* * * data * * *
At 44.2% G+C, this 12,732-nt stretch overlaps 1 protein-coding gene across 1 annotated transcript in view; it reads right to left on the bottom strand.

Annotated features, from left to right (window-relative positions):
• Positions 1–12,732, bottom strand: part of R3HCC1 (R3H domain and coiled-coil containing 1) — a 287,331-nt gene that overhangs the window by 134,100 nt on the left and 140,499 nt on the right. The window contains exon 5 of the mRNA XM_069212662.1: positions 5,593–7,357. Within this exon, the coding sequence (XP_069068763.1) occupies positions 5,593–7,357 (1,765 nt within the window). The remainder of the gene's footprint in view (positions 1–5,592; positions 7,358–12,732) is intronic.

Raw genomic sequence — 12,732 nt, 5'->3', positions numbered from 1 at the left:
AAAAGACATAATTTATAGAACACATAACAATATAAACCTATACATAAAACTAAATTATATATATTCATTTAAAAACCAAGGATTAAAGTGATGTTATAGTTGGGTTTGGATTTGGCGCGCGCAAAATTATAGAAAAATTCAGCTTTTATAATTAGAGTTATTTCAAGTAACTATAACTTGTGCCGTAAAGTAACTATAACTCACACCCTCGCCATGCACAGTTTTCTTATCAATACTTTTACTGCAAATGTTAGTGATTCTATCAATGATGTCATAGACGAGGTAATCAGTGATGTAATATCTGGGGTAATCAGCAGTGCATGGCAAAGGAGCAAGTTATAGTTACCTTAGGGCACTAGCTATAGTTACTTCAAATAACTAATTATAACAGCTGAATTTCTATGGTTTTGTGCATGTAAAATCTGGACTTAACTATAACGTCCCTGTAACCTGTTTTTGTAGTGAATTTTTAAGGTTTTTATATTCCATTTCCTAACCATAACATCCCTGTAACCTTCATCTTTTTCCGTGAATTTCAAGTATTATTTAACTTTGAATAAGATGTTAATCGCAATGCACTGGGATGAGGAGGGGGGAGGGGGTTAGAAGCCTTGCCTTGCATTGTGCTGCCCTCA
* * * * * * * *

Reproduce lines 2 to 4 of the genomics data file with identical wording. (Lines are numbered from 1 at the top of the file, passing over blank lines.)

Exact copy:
Annotated features, from left to right (window-relative positions):
• Positions 1–12,732, bottom strand: part of R3HCC1 (R3H domain and coiled-coil containing 1) — a 287,331-nt gene that overhangs the window by 134,100 nt on the left and 140,499 nt on the right. The window contains exon 5 of the mRNA XM_069212662.1: positions 5,593–7,357. Within this exon, the coding sequence (XP_069068763.1) occupies positions 5,593–7,357 (1,765 nt within the window). The remainder of the gene's footprint in view (positions 1–5,592; positions 7,358–12,732) is intronic.

Raw genomic sequence — 12,732 nt, 5'->3', positions numbered from 1 at the left: